The key to not just surviving but thriving in this crazy life is, I’ve begun to realise, taking our feet off the gas pedals once in a while; flicking on the cruise control and acknowledging we can only do what we can do. I’m not advocating laziness, or complacency. But what personal experience over the last thirty three years has shown me is that when I put the most pressure on myself I usually perform the worst. Setting goals is great, but when those goals are metaphorically akin to climbing Everest, it’s unsurprising that it’s often hard to take even the very first step. In scaling back ambition – reigning it in just enough to make it achievable – it dissipates the feelings of anxiety and fear of failure that often stop us from beginning our journey in the first place.

By all means eat the frog – it will invariably make you feel much better. But don’t put so many frogs in your way you have to eat them all. Aside from anything else, it will give you terrible indigestion.

Disclaimer: No frogs were harmed in the writing of this blog post.

TreeFrog

Friends Like These

Last Friday, UK-based social media news feeds were awash with post-election bitterness. Profanities, accusations and rudeness abounded between those who were – according to their profile descriptions if not evidenced elsewhere that day – ‘friends’ with one another. Characterised by a desire to shove opinions down each other’s throats whilst savagely and wantonly disregarding the pesky facts of emotional sensitivity and human decency, this was a war of attrition using words as weapons. And by God was it unpleasant.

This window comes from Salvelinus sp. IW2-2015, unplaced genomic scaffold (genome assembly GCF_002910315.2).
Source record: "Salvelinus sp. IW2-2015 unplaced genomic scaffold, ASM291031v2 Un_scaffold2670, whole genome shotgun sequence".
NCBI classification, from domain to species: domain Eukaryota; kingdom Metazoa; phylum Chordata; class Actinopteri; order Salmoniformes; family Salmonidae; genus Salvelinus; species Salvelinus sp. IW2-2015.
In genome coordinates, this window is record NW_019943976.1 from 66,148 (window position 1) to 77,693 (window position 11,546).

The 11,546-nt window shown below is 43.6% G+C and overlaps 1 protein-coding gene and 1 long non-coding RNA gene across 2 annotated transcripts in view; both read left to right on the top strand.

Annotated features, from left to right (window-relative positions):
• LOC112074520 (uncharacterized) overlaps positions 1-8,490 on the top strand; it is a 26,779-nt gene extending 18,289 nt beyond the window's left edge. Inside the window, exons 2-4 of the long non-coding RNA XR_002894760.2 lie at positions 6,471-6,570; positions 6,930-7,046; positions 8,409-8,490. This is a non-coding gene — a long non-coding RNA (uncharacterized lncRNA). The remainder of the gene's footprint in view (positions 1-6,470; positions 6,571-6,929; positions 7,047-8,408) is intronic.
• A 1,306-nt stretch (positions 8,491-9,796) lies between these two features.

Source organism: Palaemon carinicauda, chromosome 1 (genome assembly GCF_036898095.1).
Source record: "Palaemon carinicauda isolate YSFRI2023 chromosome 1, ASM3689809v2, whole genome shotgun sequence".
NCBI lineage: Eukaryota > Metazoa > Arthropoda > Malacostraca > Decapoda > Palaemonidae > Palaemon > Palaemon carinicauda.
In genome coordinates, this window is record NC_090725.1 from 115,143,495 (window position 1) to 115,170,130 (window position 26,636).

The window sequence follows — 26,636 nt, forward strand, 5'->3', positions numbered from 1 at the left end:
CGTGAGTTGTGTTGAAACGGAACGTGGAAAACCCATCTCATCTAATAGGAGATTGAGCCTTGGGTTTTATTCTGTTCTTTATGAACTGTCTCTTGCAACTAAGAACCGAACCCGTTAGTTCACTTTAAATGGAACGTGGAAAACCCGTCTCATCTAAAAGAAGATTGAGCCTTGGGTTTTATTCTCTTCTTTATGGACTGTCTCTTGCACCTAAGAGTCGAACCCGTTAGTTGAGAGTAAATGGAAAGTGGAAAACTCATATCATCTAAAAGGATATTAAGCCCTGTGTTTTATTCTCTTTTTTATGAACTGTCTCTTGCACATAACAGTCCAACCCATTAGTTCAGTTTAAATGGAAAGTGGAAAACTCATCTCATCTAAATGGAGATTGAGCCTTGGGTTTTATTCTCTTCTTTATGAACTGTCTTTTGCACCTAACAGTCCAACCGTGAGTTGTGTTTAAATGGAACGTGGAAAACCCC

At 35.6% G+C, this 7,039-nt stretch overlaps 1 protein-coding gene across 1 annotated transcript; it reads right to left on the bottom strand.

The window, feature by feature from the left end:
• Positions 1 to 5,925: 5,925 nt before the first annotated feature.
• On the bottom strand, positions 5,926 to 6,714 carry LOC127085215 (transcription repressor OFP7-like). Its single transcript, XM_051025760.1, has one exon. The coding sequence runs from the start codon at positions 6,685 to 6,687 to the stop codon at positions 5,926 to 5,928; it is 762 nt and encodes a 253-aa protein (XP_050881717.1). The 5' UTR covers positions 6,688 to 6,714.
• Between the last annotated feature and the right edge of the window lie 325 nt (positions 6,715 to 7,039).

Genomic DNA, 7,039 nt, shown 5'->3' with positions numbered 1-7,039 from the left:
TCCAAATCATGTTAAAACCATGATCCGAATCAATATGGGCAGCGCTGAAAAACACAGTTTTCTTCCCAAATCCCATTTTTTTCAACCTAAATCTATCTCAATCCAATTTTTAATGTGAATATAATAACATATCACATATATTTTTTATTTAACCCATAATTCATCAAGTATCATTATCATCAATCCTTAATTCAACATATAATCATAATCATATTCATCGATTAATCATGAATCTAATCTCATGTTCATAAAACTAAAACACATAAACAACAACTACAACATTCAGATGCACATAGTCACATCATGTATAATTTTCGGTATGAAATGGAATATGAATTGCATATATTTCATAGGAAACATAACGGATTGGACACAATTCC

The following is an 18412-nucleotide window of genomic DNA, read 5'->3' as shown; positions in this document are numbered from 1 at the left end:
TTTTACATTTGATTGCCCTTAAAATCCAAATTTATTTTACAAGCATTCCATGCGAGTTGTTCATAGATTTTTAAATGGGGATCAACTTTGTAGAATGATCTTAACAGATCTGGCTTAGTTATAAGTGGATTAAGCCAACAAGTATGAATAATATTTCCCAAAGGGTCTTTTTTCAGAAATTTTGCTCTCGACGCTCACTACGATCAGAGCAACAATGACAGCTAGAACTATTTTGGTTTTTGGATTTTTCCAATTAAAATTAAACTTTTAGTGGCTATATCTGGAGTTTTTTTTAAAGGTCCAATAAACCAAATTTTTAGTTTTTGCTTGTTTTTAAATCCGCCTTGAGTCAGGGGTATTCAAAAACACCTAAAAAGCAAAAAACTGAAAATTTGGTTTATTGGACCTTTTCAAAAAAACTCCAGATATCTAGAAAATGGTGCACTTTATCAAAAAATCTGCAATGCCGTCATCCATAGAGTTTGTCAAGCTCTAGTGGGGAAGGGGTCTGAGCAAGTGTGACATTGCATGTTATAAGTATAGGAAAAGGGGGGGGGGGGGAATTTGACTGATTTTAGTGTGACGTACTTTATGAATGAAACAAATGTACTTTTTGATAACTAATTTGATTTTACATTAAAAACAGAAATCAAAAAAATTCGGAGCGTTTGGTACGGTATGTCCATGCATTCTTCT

To quote a friend who has herself been subject to recent politically-charged vitriol:

“Friendship does not spout vile names. It involves two parties making equal effort. It involves honesty delivered with tact and kindness. It involves laughing, a lot. It involves knowing when to step in and when to step back. It involves communication, balanced and regular. Anything that feels one-sided and wrong, probably is.”

Friendship isn’t always easy. As individuals (the clue is in the name), we will rarely find people with whom we always agree. But that’s okay, because being challenged in our views is the best way we can grow – so long as those who are challenging us do so in a way that is considered, measured and, above all else, respectful. Without mutual respect, friendship cannot exist. In its place is a barren wasteland of forced opinions, deaf ears and closed hearts. This world is full enough of hatred as it is. If we turn on those closest to us, what hope is there for a better future?

Another feature of friendship that is paramount to its survival is honesty. So many people let the behaviour of so-called ‘friends’ go unchecked, despite it impacting negatively upon them, because it’s easier to put up and shut up than it is to rock the boat by being honest. But if you can’t be honest with the person in question, can you truly call your relationship a friendship?

Finally, and most importantly of all, friendship cannot flourish without kindness. When we are going through our own struggles, it is easy to forget that others have theirs too. We cannot change the way others behave towards us during challenging times, but we can try to understand and forgive negative words and behaviour, and stop ourselves from getting drawn into a vortex of negativity.

We are, all of us, only human, and our time on earth is short. Friendship is one of the greatest gifts we have, so instead of squandering it we would do well to work on nurturing it.

23